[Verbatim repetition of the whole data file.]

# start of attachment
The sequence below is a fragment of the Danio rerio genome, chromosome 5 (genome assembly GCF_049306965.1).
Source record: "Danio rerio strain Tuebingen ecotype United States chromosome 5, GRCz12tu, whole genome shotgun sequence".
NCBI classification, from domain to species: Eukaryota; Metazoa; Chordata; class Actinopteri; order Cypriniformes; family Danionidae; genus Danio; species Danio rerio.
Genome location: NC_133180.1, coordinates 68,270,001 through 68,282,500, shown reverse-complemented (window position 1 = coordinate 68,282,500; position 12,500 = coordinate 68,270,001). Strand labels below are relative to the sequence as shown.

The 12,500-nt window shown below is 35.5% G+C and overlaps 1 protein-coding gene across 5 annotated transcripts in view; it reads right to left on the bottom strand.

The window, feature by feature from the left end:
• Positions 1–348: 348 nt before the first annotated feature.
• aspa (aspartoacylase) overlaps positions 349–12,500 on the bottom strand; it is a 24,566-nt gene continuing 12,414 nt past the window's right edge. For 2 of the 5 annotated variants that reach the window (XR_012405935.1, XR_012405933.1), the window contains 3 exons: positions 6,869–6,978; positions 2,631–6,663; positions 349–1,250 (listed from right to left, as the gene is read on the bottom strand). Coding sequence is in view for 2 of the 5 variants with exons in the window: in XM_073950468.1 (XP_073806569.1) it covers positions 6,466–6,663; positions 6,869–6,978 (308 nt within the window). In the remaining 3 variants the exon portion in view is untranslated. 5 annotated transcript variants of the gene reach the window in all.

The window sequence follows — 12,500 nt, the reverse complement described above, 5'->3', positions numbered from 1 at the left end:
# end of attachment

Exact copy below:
The sequence below is a fragment of the Danio rerio genome, chromosome 5 (genome assembly GCF_049306965.1).
Source record: "Danio rerio strain Tuebingen ecotype United States chromosome 5, GRCz12tu, whole genome shotgun sequence".
NCBI classification, from domain to species: Eukaryota; Metazoa; Chordata; class Actinopteri; order Cypriniformes; family Danionidae; genus Danio; species Danio rerio.
Genome location: NC_133180.1, coordinates 68,270,001 through 68,282,500, shown reverse-complemented (window position 1 = coordinate 68,282,500; position 12,500 = coordinate 68,270,001). Strand labels below are relative to the sequence as shown.

The 12,500-nt window shown below is 35.5% G+C and overlaps 1 protein-coding gene across 5 annotated transcripts in view; it reads right to left on the bottom strand.

The window, feature by feature from the left end:
• Positions 1–348: 348 nt before the first annotated feature.
• aspa (aspartoacylase) overlaps positions 349–12,500 on the bottom strand; it is a 24,566-nt gene continuing 12,414 nt past the window's right edge. For 2 of the 5 annotated variants that reach the window (XR_012405935.1, XR_012405933.1), the window contains 3 exons: positions 6,869–6,978; positions 2,631–6,663; positions 349–1,250 (listed from right to left, as the gene is read on the bottom strand). Coding sequence is in view for 2 of the 5 variants with exons in the window: in XM_073950468.1 (XP_073806569.1) it covers positions 6,466–6,663; positions 6,869–6,978 (308 nt within the window). In the remaining 3 variants the exon portion in view is untranslated. 5 annotated transcript variants of the gene reach the window in all.

The window sequence follows — 12,500 nt, the reverse complement described above, 5'->3', positions numbered from 1 at the left end: